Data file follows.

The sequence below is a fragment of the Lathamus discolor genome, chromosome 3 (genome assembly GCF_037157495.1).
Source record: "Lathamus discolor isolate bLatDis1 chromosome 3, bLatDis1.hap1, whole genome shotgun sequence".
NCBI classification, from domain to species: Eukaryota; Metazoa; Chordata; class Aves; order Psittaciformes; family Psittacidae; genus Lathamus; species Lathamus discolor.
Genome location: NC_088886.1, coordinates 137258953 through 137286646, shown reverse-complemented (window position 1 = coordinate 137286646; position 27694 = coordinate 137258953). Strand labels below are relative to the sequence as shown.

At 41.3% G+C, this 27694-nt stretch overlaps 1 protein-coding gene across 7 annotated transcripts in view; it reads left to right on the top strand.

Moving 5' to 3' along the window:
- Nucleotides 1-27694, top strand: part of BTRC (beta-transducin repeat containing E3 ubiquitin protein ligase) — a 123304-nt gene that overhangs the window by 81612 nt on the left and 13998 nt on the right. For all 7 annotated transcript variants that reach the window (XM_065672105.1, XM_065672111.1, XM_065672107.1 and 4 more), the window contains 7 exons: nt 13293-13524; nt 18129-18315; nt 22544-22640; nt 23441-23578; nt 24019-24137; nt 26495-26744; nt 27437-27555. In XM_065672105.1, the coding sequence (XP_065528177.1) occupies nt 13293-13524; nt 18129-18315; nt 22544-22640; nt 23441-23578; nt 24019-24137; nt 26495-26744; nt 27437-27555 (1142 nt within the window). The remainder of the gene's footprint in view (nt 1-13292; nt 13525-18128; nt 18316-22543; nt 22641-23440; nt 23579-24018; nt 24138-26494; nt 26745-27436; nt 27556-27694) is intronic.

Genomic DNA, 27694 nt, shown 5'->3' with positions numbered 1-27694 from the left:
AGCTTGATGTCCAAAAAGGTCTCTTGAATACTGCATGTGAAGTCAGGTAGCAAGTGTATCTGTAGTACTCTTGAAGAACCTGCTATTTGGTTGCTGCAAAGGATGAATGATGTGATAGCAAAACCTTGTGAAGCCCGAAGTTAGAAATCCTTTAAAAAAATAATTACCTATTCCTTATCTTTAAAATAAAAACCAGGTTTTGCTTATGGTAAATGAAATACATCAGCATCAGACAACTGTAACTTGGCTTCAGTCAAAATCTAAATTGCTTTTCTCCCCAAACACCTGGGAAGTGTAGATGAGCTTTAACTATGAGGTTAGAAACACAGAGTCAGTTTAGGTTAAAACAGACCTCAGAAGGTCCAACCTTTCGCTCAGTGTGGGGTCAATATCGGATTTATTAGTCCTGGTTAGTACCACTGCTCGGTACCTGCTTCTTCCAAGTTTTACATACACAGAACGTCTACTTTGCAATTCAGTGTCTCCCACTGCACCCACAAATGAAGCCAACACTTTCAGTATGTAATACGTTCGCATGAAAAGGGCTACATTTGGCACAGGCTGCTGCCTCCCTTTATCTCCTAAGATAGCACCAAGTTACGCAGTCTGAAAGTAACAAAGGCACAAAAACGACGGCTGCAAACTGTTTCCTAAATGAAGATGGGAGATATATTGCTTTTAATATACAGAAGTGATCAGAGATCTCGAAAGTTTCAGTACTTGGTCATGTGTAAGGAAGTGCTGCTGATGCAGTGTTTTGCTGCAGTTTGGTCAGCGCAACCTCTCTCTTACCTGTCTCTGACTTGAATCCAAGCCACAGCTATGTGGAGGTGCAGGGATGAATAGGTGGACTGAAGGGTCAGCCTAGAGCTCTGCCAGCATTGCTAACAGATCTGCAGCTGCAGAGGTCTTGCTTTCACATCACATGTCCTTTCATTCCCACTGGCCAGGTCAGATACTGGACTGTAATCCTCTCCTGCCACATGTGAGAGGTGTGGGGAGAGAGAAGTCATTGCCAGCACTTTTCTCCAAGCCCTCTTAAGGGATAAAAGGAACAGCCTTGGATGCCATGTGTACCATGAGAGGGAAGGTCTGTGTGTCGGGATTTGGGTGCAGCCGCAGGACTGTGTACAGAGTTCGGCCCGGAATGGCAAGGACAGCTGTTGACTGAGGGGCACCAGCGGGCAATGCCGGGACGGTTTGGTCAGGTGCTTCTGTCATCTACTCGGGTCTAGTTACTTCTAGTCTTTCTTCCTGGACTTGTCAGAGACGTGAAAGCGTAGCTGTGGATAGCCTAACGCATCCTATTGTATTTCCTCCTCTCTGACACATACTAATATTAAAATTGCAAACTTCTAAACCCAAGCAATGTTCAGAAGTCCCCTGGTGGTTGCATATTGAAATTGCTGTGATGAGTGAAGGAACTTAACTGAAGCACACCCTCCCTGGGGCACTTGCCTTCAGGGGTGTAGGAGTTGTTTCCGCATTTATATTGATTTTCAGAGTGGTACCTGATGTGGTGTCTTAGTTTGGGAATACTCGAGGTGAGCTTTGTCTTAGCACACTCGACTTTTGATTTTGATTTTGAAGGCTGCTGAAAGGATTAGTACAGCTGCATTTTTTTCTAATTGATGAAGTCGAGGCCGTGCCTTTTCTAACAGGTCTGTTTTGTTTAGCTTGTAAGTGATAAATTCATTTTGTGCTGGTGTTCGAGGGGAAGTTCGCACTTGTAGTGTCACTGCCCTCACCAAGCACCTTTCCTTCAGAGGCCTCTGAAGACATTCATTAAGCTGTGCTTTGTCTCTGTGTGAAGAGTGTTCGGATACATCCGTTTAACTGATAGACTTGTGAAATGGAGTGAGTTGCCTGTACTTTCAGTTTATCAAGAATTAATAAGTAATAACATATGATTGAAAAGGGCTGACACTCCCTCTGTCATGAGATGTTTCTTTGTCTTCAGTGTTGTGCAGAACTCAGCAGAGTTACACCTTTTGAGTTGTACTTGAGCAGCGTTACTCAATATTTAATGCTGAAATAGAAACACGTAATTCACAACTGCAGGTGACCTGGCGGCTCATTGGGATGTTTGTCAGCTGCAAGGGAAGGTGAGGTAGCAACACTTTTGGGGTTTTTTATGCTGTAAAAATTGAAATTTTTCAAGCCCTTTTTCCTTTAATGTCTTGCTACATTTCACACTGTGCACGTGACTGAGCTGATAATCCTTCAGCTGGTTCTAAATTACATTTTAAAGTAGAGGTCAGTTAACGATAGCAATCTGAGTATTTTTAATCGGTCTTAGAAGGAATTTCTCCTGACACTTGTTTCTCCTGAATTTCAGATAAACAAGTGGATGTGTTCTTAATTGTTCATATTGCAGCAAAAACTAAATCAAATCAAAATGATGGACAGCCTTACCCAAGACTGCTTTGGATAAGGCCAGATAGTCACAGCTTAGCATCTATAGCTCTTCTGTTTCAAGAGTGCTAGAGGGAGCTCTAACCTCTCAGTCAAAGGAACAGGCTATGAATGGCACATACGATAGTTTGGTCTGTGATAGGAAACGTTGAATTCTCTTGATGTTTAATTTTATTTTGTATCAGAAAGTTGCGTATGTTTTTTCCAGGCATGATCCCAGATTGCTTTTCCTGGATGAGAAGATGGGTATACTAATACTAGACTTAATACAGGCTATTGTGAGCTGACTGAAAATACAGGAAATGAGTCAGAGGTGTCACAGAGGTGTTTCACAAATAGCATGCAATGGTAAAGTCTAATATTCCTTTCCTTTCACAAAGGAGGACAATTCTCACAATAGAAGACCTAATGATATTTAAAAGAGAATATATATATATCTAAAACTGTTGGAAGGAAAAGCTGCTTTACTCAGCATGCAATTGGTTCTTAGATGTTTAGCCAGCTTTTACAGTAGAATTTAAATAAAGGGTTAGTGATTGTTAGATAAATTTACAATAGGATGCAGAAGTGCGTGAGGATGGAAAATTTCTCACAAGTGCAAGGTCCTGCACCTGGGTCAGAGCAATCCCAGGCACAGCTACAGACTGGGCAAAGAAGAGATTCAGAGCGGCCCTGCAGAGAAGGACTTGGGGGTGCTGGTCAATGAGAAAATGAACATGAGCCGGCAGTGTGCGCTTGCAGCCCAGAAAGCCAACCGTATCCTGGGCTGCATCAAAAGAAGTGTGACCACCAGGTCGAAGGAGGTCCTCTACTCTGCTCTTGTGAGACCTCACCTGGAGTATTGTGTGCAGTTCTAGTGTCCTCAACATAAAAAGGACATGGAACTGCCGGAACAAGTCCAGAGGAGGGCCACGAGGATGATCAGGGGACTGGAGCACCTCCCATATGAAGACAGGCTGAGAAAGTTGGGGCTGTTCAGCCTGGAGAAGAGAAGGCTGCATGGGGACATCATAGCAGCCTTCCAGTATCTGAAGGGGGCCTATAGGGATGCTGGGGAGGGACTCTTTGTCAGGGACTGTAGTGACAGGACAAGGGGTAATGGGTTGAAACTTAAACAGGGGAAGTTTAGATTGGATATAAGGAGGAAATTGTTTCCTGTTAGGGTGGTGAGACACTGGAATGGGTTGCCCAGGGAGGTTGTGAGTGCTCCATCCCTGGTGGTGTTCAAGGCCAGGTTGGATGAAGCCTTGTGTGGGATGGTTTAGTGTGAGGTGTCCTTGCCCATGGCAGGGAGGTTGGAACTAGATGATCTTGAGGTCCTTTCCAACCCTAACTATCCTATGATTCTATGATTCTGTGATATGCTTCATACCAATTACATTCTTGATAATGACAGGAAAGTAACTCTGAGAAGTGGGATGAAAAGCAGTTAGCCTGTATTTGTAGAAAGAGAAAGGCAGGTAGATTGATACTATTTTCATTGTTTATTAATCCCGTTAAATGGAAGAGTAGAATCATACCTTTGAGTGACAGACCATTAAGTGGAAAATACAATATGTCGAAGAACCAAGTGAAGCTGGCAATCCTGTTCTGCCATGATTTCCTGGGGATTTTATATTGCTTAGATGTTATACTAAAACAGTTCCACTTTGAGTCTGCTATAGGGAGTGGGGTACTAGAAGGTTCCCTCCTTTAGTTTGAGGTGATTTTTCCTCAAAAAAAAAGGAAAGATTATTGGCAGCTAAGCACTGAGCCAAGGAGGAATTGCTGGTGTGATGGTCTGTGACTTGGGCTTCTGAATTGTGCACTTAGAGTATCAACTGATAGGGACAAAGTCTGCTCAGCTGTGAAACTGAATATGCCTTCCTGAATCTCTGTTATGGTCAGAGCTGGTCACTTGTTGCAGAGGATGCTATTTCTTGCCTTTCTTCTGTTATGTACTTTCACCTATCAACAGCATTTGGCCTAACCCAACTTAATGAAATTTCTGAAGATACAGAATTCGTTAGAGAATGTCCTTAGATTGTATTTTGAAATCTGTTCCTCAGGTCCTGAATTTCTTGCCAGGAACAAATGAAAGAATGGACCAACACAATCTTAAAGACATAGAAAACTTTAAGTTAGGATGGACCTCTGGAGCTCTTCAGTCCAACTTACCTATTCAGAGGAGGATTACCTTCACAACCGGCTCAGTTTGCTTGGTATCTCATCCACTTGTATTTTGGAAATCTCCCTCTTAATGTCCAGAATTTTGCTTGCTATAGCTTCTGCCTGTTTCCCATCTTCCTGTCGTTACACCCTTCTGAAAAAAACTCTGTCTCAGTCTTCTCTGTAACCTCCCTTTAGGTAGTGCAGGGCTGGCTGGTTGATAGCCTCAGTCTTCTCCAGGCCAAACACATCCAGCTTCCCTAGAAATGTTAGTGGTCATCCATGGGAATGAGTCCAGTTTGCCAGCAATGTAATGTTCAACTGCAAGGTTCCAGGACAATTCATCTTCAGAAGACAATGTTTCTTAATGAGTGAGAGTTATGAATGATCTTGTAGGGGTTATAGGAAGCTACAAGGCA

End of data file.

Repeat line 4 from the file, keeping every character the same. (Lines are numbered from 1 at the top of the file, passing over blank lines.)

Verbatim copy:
Genome location: NC_088886.1, coordinates 137258953 through 137286646, shown reverse-complemented (window position 1 = coordinate 137286646; position 27694 = coordinate 137258953). Strand labels below are relative to the sequence as shown.